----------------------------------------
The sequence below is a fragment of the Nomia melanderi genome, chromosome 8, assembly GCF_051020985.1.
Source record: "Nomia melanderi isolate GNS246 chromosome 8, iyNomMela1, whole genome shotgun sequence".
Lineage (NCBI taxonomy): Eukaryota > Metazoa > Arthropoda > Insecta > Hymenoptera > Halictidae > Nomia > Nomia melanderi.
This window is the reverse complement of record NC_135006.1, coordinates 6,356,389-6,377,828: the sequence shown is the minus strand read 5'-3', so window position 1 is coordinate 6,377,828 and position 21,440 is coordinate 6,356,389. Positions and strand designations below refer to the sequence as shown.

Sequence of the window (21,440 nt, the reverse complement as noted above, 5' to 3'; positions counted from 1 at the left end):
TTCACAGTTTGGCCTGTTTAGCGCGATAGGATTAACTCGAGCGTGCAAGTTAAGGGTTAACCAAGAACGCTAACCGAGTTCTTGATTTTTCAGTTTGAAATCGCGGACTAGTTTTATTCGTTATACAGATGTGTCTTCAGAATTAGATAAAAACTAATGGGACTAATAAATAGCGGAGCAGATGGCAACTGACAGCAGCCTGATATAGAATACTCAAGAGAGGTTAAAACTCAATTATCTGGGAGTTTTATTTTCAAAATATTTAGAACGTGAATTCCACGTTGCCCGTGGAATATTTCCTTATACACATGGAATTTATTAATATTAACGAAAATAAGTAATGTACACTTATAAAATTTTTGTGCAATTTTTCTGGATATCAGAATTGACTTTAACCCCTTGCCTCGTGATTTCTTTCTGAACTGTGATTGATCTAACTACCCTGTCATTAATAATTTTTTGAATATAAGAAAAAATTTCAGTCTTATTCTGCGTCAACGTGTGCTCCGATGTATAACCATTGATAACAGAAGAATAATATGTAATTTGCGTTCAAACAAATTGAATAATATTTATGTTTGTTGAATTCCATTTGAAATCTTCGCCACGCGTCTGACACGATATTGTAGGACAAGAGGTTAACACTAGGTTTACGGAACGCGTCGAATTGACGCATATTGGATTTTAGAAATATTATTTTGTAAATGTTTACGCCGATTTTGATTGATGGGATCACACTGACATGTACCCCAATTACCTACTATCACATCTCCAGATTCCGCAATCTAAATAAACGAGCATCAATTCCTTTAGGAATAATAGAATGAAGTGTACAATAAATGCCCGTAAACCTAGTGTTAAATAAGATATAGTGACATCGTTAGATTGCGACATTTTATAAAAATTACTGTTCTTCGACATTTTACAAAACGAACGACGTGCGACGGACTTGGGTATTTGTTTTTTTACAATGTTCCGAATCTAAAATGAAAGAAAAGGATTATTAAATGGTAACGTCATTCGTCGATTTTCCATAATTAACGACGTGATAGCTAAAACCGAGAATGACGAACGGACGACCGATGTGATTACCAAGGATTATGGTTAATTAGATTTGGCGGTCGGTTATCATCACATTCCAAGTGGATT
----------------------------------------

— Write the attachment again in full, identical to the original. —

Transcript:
The sequence below is a fragment of the Nomia melanderi genome, chromosome 8, assembly GCF_051020985.1.
Source record: "Nomia melanderi isolate GNS246 chromosome 8, iyNomMela1, whole genome shotgun sequence".
Lineage (NCBI taxonomy): Eukaryota > Metazoa > Arthropoda > Insecta > Hymenoptera > Halictidae > Nomia > Nomia melanderi.
This window is the reverse complement of record NC_135006.1, coordinates 6,356,389-6,377,828: the sequence shown is the minus strand read 5'-3', so window position 1 is coordinate 6,377,828 and position 21,440 is coordinate 6,356,389. Positions and strand designations below refer to the sequence as shown.

Sequence of the window (21,440 nt, the reverse complement as noted above, 5' to 3'; positions counted from 1 at the left end):
TTCACAGTTTGGCCTGTTTAGCGCGATAGGATTAACTCGAGCGTGCAAGTTAAGGGTTAACCAAGAACGCTAACCGAGTTCTTGATTTTTCAGTTTGAAATCGCGGACTAGTTTTATTCGTTATACAGATGTGTCTTCAGAATTAGATAAAAACTAATGGGACTAATAAATAGCGGAGCAGATGGCAACTGACAGCAGCCTGATATAGAATACTCAAGAGAGGTTAAAACTCAATTATCTGGGAGTTTTATTTTCAAAATATTTAGAACGTGAATTCCACGTTGCCCGTGGAATATTTCCTTATACACATGGAATTTATTAATATTAACGAAAATAAGTAATGTACACTTATAAAATTTTTGTGCAATTTTTCTGGATATCAGAATTGACTTTAACCCCTTGCCTCGTGATTTCTTTCTGAACTGTGATTGATCTAACTACCCTGTCATTAATAATTTTTTGAATATAAGAAAAAATTTCAGTCTTATTCTGCGTCAACGTGTGCTCCGATGTATAACCATTGATAACAGAAGAATAATATGTAATTTGCGTTCAAACAAATTGAATAATATTTATGTTTGTTGAATTCCATTTGAAATCTTCGCCACGCGTCTGACACGATATTGTAGGACAAGAGGTTAACACTAGGTTTACGGAACGCGTCGAATTGACGCATATTGGATTTTAGAAATATTATTTTGTAAATGTTTACGCCGATTTTGATTGATGGGATCACACTGACATGTACCCCAATTACCTACTATCACATCTCCAGATTCCGCAATCTAAATAAACGAGCATCAATTCCTTTAGGAATAATAGAATGAAGTGTACAATAAATGCCCGTAAACCTAGTGTTAAATAAGATATAGTGACATCGTTAGATTGCGACATTTTATAAAAATTACTGTTCTTCGACATTTTACAAAACGAACGACGTGCGACGGACTTGGGTATTTGTTTTTTTACAATGTTCCGAATCTAAAATGAAAGAAAAGGATTATTAAATGGTAACGTCATTCGTCGATTTTCCATAATTAACGACGTGATAGCTAAAACCGAGAATGACGAACGGACGACCGATGTGATTACCAAGGATTATGGTTAATTAGATTTGGCGGTCGGTTATCATCACATTCCAAGTGGATT